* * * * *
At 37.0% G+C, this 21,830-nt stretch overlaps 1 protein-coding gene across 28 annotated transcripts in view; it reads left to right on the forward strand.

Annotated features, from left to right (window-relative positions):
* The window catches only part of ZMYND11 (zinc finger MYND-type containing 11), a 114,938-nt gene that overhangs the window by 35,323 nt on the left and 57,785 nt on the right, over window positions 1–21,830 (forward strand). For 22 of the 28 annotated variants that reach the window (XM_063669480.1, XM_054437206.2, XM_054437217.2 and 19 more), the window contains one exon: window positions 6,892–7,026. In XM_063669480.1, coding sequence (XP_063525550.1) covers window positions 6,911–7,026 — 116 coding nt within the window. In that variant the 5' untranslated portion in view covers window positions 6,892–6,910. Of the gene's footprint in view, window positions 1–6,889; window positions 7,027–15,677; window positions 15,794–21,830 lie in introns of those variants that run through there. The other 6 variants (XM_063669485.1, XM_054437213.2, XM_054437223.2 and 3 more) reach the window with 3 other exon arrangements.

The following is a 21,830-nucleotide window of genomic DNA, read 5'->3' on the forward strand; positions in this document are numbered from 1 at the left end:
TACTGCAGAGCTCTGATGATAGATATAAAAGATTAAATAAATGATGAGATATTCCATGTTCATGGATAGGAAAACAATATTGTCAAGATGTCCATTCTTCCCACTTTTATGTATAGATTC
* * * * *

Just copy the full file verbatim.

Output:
At 37.0% G+C, this 21,830-nt stretch overlaps 1 protein-coding gene across 28 annotated transcripts in view; it reads left to right on the forward strand.

Annotated features, from left to right (window-relative positions):
* The window catches only part of ZMYND11 (zinc finger MYND-type containing 11), a 114,938-nt gene that overhangs the window by 35,323 nt on the left and 57,785 nt on the right, over window positions 1–21,830 (forward strand). For 22 of the 28 annotated variants that reach the window (XM_063669480.1, XM_054437206.2, XM_054437217.2 and 19 more), the window contains one exon: window positions 6,892–7,026. In XM_063669480.1, coding sequence (XP_063525550.1) covers window positions 6,911–7,026 — 116 coding nt within the window. In that variant the 5' untranslated portion in view covers window positions 6,892–6,910. Of the gene's footprint in view, window positions 1–6,889; window positions 7,027–15,677; window positions 15,794–21,830 lie in introns of those variants that run through there. The other 6 variants (XM_063669485.1, XM_054437213.2, XM_054437223.2 and 3 more) reach the window with 3 other exon arrangements.

The following is a 21,830-nucleotide window of genomic DNA, read 5'->3' on the forward strand; positions in this document are numbered from 1 at the left end:
TACTGCAGAGCTCTGATGATAGATATAAAAGATTAAATAAATGATGAGATATTCCATGTTCATGGATAGGAAAACAATATTGTCAAGATGTCCATTCTTCCCACTTTTATGTATAGATTC